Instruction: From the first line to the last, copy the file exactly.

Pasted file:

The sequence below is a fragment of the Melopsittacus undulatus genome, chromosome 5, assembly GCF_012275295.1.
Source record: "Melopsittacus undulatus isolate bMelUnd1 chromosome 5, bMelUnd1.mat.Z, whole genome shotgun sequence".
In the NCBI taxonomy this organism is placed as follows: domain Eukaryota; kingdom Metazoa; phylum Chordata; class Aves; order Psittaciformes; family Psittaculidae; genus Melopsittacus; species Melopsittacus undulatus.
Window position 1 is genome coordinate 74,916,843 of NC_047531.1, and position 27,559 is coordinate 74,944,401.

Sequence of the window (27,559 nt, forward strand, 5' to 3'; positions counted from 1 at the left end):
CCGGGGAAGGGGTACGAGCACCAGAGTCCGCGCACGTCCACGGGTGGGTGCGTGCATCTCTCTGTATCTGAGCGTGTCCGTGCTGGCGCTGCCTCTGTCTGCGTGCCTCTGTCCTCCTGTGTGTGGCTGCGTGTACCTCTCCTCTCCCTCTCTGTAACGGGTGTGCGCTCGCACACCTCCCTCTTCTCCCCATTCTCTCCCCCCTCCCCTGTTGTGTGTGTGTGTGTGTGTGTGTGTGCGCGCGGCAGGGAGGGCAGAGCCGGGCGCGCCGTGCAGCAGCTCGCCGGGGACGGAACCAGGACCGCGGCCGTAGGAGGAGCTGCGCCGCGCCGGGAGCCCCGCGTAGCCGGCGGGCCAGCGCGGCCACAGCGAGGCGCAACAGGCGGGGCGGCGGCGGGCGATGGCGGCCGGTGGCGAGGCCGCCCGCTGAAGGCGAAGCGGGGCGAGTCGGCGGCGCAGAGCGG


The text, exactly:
The sequence below is a fragment of the Melopsittacus undulatus genome, chromosome 5, assembly GCF_012275295.1.
Source record: "Melopsittacus undulatus isolate bMelUnd1 chromosome 5, bMelUnd1.mat.Z, whole genome shotgun sequence".
In the NCBI taxonomy this organism is placed as follows: domain Eukaryota; kingdom Metazoa; phylum Chordata; class Aves; order Psittaciformes; family Psittaculidae; genus Melopsittacus; species Melopsittacus undulatus.
Window position 1 is genome coordinate 74,916,843 of NC_047531.1, and position 27,559 is coordinate 74,944,401.

Sequence of the window (27,559 nt, forward strand, 5' to 3'; positions counted from 1 at the left end):
CCGGGGAAGGGGTACGAGCACCAGAGTCCGCGCACGTCCACGGGTGGGTGCGTGCATCTCTCTGTATCTGAGCGTGTCCGTGCTGGCGCTGCCTCTGTCTGCGTGCCTCTGTCCTCCTGTGTGTGGCTGCGTGTACCTCTCCTCTCCCTCTCTGTAACGGGTGTGCGCTCGCACACCTCCCTCTTCTCCCCATTCTCTCCCCCCTCCCCTGTTGTGTGTGTGTGTGTGTGTGTGTGTGCGCGCGGCAGGGAGGGCAGAGCCGGGCGCGCCGTGCAGCAGCTCGCCGGGGACGGAACCAGGACCGCGGCCGTAGGAGGAGCTGCGCCGCGCCGGGAGCCCCGCGTAGCCGGCGGGCCAGCGCGGCCACAGCGAGGCGCAACAGGCGGGGCGGCGGCGGGCGATGGCGGCCGGTGGCGAGGCCGCCCGCTGAAGGCGAAGCGGGGCGAGTCGGCGGCGCAGAGCGG